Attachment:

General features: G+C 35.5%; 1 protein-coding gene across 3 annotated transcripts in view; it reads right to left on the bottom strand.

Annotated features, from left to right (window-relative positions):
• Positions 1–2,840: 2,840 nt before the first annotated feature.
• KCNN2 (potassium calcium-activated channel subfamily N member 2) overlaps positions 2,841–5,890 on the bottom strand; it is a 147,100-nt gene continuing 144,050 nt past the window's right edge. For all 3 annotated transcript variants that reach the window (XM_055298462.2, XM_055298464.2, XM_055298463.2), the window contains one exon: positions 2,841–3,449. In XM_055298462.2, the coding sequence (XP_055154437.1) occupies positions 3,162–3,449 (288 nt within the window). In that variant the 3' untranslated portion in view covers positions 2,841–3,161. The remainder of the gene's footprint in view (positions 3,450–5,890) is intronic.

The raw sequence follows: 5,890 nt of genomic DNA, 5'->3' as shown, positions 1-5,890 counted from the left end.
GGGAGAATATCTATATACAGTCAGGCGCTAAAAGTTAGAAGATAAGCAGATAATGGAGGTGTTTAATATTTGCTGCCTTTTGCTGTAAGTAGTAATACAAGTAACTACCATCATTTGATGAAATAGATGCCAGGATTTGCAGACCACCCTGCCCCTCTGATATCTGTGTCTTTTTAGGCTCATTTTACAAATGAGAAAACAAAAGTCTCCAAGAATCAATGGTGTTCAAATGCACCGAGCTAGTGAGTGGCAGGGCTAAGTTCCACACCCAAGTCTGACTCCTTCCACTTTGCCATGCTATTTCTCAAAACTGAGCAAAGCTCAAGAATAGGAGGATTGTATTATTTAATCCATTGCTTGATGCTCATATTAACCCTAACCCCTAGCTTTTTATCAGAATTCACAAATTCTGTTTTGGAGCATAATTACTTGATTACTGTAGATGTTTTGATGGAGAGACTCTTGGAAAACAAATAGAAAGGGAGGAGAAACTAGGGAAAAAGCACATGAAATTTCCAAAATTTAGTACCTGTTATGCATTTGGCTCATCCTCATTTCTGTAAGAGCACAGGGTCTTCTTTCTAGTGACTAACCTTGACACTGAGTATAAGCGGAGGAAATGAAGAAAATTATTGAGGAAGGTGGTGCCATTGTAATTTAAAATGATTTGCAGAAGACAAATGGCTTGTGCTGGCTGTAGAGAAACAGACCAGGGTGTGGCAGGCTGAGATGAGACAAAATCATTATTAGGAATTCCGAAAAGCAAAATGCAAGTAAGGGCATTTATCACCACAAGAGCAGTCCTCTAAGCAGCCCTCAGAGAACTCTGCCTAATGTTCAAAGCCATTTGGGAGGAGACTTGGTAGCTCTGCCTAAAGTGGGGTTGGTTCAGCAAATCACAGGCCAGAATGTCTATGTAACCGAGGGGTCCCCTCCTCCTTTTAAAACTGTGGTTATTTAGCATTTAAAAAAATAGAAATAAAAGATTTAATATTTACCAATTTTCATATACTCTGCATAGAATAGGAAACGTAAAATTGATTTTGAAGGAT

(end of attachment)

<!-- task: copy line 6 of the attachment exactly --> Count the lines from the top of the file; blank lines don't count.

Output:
GGGAGAATATCTATATACAGTCAGGCGCTAAAAGTTAGAAGATAAGCAGATAATGGAGGTGTTTAATATTTGCTGCCTTTTGCTGTAAGTAGTAATACAAGTAACTACCATCATTTGATGAAATAGATGCCAGGATTTGCAGACCACCCTGCCCCTCTGATATCTGTGTCTTTTTAGGCTCATTTTACAAATGAGAAAACAAAAGTCTCCAAGAATCAATGGTGTTCAAATGCACCGAGCTAGTGAGTGGCAGGGCTAAGTTCCACACCCAAGTCTGACTCCTTCCACTTTGCCATGCTATTTCTCAAAACTGAGCAAAGCTCAAGAATAGGAGGATTGTATTATTTAATCCATTGCTTGATGCTCATATTAACCCTAACCCCTAGCTTTTTATCAGAATTCACAAATTCTGTTTTGGAGCATAATTACTTGATTACTGTAGATGTTTTGATGGAGAGACTCTTGGAAAACAAATAGAAAGGGAGGAGAAACTAGGGAAAAAGCACATGAAATTTCCAAAATTTAGTACCTGTTATGCATTTGGCTCATCCTCATTTCTGTAAGAGCACAGGGTCTTCTTTCTAGTGACTAACCTTGACACTGAGTATAAGCGGAGGAAATGAAGAAAATTATTGAGGAAGGTGGTGCCATTGTAATTTAAAATGATTTGCAGAAGACAAATGGCTTGTGCTGGCTGTAGAGAAACAGACCAGGGTGTGGCAGGCTGAGATGAGACAAAATCATTATTAGGAATTCCGAAAAGCAAAATGCAAGTAAGGGCATTTATCACCACAAGAGCAGTCCTCTAAGCAGCCCTCAGAGAACTCTGCCTAATGTTCAAAGCCATTTGGGAGGAGACTTGGTAGCTCTGCCTAAAGTGGGGTTGGTTCAGCAAATCACAGGCCAGAATGTCTATGTAACCGAGGGGTCCCCTCCTCCTTTTAAAACTGTGGTTATTTAGCATTTAAAAAAATAGAAATAAAAGATTTAATATTTACCAATTTTCATATACTCTGCATAGAATAGGAAACGTAAAATTGATTTTGAAGGAT